This is a very good idea. The Canon EF 50/1.4 is not a great lens IMPE, but since you've limited yourself to an f4 primary zoom, you simply must have something faster. Given your budget, a better option may be a 50/1.8 + a decent backup flash (an old 550EX, or another 430EX for example).
    But an inexpensive 3rd party ETTL compatible, w/ manual settings, and full bounce and swivel shouldn't put you back more than ~$150. Combining that with the 50/1.8 is very cost effective and functional.
    When you are ready to upgrade your 50/1.8 (and it will likely happen sooner rather than later - the lack of FTM focus is a significant handicap IMO), it would be worth it to consider the Sigma 50/1.4 HSM as well. It is about $150 more than an EF 50/1.4 USM, but it actually produces usable portraiture results WO, unlike the EF 50/1.4 (and 50/1.8 IME), which, considering your choice of zoom is particularly relevant.
  13. Louise, before buying tons of gear I would suggest second shooting a fair amount. This will give you a better idea of what your equipment is capable of. When I shoot in the darkest of dark churches that don't allow flash I use my 50 1.4 and my 135 2.0. I bought the 135 2.0 on the advice given to me in these forums and I love it. I too am a small female, and weight was a real consideration for me. For those times I absolutely need a longer lens, I have the 1.4x teleconverter which makes it a 200mm 2.8 lens. The bokeh on the 135 is SICK. For first dances there is no lens I love more. My second shooter uses the 70-200 2.8 IS and I love how his shots come out. But here's the catch he's a big strong guy who is over 6' tall, and by the end of the night even his hands and wrist hurt from the weight of the lens. My kit is a 50 1.4, 16-35 2.8, 24-70 2.8 I, 135 2.0, and 1.4x teleconvertor. I bring with me the 5dmkiii and a 7d. If I need really zoomed in shots I use the 7D. I also bring a handy dandy cheapo light tripod with me to weddings. Why? Because most churches will let me use it, and if it's THAT dark a church that a ripod is necessary, it's usually a full mass, so I have time during the ceremony to have it set up, and I'm not allowed to move around much anyways. That way I don't have to worry about IS.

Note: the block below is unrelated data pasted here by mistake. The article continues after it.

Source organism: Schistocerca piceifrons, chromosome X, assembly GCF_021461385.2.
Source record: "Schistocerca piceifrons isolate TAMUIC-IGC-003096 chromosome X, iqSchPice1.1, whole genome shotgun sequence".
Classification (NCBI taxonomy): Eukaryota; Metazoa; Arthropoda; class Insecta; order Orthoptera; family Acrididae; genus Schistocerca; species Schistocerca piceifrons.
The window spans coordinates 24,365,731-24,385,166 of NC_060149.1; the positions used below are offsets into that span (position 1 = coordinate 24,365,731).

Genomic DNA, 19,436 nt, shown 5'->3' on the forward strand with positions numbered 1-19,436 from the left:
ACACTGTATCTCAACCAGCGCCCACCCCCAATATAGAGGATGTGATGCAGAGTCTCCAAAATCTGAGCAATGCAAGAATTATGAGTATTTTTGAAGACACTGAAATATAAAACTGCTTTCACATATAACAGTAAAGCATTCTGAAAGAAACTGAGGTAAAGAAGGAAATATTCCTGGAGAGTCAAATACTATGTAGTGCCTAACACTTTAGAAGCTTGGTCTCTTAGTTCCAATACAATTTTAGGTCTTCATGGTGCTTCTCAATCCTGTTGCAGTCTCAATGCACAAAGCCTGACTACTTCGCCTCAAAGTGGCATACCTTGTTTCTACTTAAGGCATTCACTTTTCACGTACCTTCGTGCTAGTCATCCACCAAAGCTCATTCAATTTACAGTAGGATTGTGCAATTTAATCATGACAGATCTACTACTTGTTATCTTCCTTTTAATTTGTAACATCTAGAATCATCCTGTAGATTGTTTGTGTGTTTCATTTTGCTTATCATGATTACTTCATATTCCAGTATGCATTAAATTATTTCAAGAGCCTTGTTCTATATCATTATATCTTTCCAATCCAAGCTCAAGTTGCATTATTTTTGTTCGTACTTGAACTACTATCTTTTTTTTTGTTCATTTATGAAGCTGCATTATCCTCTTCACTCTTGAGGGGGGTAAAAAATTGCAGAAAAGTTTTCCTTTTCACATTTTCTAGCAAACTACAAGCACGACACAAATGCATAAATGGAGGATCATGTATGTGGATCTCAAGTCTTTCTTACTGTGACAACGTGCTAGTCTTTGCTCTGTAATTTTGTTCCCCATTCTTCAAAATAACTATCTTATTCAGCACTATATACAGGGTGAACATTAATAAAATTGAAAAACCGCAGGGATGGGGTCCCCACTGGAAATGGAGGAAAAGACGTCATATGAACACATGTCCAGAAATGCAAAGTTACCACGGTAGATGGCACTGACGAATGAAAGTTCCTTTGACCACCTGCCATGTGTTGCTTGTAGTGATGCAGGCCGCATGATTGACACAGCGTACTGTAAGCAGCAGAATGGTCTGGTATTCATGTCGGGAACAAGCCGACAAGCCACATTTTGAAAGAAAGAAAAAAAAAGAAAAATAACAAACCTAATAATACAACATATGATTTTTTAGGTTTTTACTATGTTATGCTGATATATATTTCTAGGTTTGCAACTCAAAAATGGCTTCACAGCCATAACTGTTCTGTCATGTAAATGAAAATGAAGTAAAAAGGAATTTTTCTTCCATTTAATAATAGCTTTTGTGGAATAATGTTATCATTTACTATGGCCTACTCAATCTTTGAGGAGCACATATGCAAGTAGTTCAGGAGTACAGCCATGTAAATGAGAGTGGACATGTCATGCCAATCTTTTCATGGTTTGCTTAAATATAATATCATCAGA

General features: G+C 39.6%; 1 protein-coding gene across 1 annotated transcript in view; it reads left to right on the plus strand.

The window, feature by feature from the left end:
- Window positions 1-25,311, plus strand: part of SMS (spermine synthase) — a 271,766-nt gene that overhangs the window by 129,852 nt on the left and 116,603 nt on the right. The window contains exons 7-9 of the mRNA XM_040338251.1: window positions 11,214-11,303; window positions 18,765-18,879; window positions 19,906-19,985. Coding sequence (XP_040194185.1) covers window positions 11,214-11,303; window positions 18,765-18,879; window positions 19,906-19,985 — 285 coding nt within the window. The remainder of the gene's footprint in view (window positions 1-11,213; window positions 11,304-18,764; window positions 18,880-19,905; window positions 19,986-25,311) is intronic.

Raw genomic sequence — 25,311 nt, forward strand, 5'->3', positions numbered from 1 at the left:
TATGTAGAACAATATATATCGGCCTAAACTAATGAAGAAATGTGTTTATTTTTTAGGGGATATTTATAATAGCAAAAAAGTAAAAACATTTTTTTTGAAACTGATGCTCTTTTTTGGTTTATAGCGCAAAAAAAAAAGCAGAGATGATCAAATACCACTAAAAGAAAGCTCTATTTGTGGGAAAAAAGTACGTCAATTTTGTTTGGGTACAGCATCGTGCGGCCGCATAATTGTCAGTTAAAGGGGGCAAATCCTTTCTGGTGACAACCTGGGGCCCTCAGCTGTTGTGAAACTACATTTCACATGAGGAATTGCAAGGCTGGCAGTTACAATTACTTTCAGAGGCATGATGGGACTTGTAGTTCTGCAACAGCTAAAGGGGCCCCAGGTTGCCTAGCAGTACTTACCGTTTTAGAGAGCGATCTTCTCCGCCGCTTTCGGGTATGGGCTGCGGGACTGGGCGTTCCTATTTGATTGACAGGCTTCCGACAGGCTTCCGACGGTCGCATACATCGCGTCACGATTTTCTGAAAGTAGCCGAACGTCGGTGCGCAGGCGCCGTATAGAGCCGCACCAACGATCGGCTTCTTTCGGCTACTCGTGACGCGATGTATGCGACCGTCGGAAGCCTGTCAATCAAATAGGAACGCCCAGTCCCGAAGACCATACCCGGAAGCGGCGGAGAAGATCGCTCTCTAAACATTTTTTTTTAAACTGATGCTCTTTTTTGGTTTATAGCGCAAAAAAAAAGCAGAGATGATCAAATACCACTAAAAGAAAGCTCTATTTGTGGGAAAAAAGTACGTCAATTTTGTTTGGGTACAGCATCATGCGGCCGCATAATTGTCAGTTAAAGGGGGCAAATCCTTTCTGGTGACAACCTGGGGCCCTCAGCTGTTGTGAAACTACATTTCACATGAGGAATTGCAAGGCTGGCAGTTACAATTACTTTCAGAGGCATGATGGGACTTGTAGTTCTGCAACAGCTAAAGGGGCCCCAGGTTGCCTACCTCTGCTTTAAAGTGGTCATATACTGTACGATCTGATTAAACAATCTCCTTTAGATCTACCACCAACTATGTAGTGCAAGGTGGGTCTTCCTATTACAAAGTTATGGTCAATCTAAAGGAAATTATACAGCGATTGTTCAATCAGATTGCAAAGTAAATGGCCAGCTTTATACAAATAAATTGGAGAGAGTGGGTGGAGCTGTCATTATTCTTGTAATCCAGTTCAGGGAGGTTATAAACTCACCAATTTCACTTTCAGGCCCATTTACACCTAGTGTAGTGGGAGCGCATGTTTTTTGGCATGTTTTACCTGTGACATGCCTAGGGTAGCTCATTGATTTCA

Bottom line though is it needs to work for you. I'd suggest going to a store and actually holding the 70-200 2.8 IS on your camera. Hold it up to your face. See how long you can comfortably hold that. That will be your answer. And if money is tight, get the nifty fifty the 1.8. Frankly I like the bokeh on it better than the 1.4, but the extra light was worth it for me to get eventually, but the 1.8 did the trick for the start of my wedding career.
    As for a flash, don't go with non-name brand flashes. They tend to be very under powered and unreliable. Get yourself tow 580 EXIIs if you can still find them, and a bunch of rechargeable batteries. Many 580exiis are on sale as they are no longer in production, but they are still AMAZING flashes.
  14. I will be getting a 1.8 50mm, whatever happens, had one before and they are good :), the 2.8 is 70-200mm is on its way, I
    still think I need to pump the arms up abit, so the dumb bells are out LOL, I do believe I need to give the lens a chance,
    the 70-200mm f4 is did not impress me loads in terms of bokeh and handling low light well.

    So with the 50mm and the 85mm 1.8 do you think I would have the essentials covered? Do you use your wide lens at
    weddings much Vail?

    The 135mm f2 is certainly impressive and possibly something I will look into in the future, if this 2.8 is doesn't sit we'll,
    then the 135mm is a must.

    Thanks guys much appreciated.
  15. So with the 50mm and the 85mm 1.8 do you think I would have the essentials covered? [Louise Smiles]​
    Yes. You would just have to use your legs to get the framing right. With the 50/1.8, avoid using Auto ISO. The camera (at least my 6D) will choose the slowest shutter speed hovering around 1/50 s in most low light situations. Change the ISO setting off of Auto and manually set to a higher ISO where the shutter speed is at least 1/100s. I need to hold absolutely still to get a sharp image at f/1.8.